David Renton reviews the latest opportunistic attempt to make sense of the resurgence of reactionary politics in the West.
No doubt, the papers will be full of positive reviews of Eatwell and Goodwin’s book, National Populism: The Revolt Against Liberal Democracy. It has been accepted by a major publisher, and the story with which it engages (the inexorable rise of the far right) has been a staple of press reporting for many years. Despite their book’s seeming length (344 pages), the text is in fact on the short side (around 70,000 words). There are few academic references, the language is simple, as indeed is the message. All the authors want you to know is that the far right has been doing well electorally for some time, that its voters are normal people with comprehensible motives, and that its rise is therefore likely to continue, as they conclude with the book’s final sentence, “for many years to come”.
If the authors have an antagonist, it is not the “national populists” (at pp. 70-2 Eatwell and Godwin argue that the adoption by the latter of racialised welfare policies mean that they sit awkwardly outside the category far-right) but left-wing academics (“progressive liberals”). The latter share a series of muddle-headed (“biased”: p. xiv) views about the populists. In particular, leftists wrongly think that the right’s support is restricted to the old, and that their ideas will die out because of their limited appeal to younger voters (p. xxvi).
The authors insist that national populist voters hold views about black and Muslim people which are both racial and legitimate. “Racial” is my term not theirs; what Eatwell and Goodwin argue is that it is wrong to regard such views as “racist” since the latter is a boo word which operates to silence debate. They argue that accusations of bias, “stifle important debates about immigration and Islam. For example, should economic immigration be closely linked to the receiving country’s economic needs, or should such immigrants have immediate access to benefits on the same terms as native people? Turning to Islam, should what many see as symbols of women’s oppression like the niqab be banned in public, and Muslim schools be expected to teach Western values openly and fairly?” (p. 74).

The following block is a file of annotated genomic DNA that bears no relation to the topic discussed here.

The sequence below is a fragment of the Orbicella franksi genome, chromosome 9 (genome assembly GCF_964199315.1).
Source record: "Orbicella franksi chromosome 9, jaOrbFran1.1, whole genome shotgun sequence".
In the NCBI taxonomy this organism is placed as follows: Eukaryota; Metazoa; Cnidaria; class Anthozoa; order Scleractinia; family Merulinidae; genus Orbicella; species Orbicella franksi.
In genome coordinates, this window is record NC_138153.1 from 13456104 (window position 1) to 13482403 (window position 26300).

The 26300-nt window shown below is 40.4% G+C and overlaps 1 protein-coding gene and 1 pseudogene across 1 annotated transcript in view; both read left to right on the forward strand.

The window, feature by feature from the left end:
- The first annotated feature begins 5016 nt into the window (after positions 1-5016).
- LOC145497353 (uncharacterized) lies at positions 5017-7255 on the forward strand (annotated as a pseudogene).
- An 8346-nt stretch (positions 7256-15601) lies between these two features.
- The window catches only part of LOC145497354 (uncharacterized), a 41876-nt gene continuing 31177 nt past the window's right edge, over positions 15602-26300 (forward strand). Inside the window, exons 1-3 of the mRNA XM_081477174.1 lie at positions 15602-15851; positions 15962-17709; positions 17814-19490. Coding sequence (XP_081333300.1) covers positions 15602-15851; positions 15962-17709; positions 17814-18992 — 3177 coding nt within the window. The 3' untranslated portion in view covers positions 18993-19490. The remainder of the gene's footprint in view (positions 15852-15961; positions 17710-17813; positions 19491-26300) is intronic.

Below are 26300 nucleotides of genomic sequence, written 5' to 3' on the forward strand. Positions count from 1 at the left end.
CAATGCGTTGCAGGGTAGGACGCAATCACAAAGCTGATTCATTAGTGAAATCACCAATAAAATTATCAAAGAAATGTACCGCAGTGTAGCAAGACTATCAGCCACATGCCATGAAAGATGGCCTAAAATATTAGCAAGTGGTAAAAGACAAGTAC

For Eatwell and Goodwin, the greatest danger to avoid is the tendency of liberals and leftists to restrict the expression of Populist opinions. Debate is sacrosanct. Yet no historian of migration would accept that “debates about immigration” have been “stifled” whether in Britain, Western Europe or the US. Rather, the media has been writing about migration fascinatedly, if not obsessively, for more than fifty years.
Eatwell and Goodwin suggest that a discussion is needed as to whether countries should be allowed to limit immigration opportunities to prospective immigrants’ employment (“receiving country’s economic needs”). They seem to be unaware that this has in fact been the principle route of “economic immigration” to Britain for more than fifty years.
You also have to wonder from where Eatwell and Goodwin have picked up the idea that there exist, in Britain, Europe or the US, large numbers of Muslim schools which teach prejudiced views hostile to Western values. The reality could not be more different. In Britain, the government’s Prevent Duty enforces the monitoring of Muslims in universities, schools and other public institutions in the name of counter-terrorism. Those given training under the Prevent duty are taught to identify any opposition to British foreign policy, “British values” or “the rule of law” as potential signs of radicalisation which should be reported. The argument put forward by Eatwell and Goodwin panders to the alternative facts and worldview of far-right propaganda.